- 1A state of agitation or fuss: this is much ado about almost nothingMore example sentences
fuss, trouble, bother, upset, agitation, commotion, stir, hubbub, confusion, excitement, tumult, disturbance, hurly-burly, uproar, flurry, to-do, palaver, rigmarole, brouhaha, furore; North American fuss and feathers; Indian tamasha• informal hassle, hoo-ha, ballyhoo, hoopla, rumpus, flap, tizz, tizzy, stew, song and dance, performance, pantomime
- ‘Much ado about nothing’ was her reaction to the furore that followed her son's admission late on Thursday that the reports were true.
- Much ado has been made of this, and more ado will be made of it up to the opening bell.
- The new EEC was still considered peripheral, termed ‘much ado about nothing’ by Conservative Foreign Secretary Selwyn Lloyd.
- 1.1 • dated Trouble or difficulty: I hastened there without delay or adoMore example sentences
- Five of us struggled, there was no manual apparent but after much ado it was removed… second problem, where does one store the top half of a car?
- With much ado, he places a mirror in front of him so he can see what is going on behind.
- Like all people who inwardly value themselves and have confidence in their abilities, they go about their lives without much ado, usually achieving whatever goals they set for themselves.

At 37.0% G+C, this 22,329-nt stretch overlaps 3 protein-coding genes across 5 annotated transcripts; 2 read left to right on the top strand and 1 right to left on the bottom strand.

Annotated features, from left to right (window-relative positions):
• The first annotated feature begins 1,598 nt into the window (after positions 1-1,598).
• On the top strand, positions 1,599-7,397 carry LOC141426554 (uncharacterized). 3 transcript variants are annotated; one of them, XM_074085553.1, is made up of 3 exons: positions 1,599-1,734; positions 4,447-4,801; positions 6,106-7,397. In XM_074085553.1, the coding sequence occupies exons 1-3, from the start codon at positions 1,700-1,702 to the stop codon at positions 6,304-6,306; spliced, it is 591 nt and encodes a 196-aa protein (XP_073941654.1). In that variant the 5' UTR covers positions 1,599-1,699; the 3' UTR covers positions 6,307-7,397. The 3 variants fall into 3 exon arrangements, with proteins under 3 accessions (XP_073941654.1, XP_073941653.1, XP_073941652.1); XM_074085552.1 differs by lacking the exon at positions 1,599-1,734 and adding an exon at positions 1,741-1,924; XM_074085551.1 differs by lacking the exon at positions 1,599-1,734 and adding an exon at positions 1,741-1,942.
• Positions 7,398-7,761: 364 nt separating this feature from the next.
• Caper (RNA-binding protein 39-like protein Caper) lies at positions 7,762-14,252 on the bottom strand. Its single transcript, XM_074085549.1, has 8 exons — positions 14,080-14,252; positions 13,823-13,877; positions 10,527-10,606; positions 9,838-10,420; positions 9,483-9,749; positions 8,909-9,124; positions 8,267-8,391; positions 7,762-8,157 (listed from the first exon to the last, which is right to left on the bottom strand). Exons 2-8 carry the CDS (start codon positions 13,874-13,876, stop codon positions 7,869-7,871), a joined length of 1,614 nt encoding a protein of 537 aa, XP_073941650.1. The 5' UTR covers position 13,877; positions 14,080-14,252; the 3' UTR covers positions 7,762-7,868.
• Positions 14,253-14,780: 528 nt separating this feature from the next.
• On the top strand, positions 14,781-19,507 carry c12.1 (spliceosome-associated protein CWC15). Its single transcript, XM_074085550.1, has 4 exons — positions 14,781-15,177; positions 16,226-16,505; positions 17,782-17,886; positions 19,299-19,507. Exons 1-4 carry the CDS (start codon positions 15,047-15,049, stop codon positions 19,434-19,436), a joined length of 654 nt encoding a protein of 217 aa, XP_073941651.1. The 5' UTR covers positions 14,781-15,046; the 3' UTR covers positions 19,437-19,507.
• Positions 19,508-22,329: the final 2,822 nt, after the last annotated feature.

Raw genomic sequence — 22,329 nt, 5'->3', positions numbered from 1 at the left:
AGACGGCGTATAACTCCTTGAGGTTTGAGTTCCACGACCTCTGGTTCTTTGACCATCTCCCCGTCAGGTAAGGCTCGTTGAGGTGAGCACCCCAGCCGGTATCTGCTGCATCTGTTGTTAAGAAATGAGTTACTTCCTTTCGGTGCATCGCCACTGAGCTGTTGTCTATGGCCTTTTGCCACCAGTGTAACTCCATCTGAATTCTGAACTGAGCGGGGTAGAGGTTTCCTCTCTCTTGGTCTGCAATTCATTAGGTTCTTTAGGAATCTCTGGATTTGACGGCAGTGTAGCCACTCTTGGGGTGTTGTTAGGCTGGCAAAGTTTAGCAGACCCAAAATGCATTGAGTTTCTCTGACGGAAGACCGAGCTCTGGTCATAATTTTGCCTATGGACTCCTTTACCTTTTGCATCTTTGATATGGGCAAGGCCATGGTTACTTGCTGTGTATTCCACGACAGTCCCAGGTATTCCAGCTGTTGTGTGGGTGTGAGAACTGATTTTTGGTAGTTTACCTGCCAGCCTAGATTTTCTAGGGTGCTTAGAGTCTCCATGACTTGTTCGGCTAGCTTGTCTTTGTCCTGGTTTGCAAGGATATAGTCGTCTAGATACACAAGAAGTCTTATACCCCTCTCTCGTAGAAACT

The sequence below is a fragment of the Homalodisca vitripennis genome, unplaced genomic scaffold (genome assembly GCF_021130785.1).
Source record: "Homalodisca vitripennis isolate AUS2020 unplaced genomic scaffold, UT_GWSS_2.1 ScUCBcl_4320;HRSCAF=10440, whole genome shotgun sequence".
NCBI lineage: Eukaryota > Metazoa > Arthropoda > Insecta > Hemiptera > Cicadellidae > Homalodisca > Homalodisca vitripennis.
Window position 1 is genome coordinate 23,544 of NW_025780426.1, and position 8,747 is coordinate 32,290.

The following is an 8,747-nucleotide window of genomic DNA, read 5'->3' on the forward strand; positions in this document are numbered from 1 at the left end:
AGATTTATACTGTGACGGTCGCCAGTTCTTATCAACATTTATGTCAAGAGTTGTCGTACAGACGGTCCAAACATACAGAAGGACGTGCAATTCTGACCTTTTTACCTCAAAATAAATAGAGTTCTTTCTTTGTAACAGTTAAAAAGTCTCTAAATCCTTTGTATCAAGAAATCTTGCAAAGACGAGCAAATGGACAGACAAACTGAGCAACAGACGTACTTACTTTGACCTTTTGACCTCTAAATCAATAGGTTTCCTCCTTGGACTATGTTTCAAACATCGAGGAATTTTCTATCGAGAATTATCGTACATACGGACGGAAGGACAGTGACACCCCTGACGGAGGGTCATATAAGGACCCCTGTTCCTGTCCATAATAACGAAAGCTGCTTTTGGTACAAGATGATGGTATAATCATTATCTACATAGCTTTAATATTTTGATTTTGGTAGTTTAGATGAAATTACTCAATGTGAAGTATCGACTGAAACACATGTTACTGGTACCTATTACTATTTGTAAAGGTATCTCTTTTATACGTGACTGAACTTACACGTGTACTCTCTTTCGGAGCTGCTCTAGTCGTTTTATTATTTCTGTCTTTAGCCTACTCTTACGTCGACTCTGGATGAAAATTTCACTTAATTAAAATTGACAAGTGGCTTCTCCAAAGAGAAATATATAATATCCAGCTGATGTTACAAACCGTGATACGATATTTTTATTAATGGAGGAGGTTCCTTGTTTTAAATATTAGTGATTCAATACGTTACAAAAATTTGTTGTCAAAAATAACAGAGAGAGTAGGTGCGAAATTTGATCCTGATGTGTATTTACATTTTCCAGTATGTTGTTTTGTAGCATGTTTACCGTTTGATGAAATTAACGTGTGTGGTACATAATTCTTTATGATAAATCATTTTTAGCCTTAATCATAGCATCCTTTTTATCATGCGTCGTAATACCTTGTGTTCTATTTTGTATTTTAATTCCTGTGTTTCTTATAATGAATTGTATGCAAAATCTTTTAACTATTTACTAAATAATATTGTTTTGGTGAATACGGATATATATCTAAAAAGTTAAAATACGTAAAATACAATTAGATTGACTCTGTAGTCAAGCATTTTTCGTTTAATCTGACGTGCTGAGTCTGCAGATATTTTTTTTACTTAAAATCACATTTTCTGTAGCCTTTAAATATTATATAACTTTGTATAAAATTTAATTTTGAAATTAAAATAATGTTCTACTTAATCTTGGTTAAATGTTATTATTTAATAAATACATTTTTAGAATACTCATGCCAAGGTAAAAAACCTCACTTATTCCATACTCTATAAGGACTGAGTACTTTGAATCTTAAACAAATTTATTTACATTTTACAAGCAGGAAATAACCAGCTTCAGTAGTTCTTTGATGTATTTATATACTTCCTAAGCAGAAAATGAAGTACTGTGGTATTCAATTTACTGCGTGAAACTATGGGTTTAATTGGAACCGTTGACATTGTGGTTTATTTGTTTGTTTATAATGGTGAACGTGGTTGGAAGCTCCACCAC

- • archaic What’s the matter?.More example sentences
- For the most part the majority of Americans haven't got a clue as to what's ado or how these talks will drastically alter and affect their lives.
without further (or more) ado
- Without any fuss or delay; immediately: without further ado he hurried down the stepsMore example sentences
- So, without further ado, let's quickly gloss over his suggestions and move onto my much more sensible and practical top ten.
- Promptly, without further ado, an entire shift decided to stay at home seriously disrupting production and causing severe losses to the company.
- So without further ado, let me direct you to their respective tasting notes.
late Middle English (originally in the sense 'action, business'): from northern Middle English at do 'to do', from Old Norse at (used to mark an infinitive) and do1.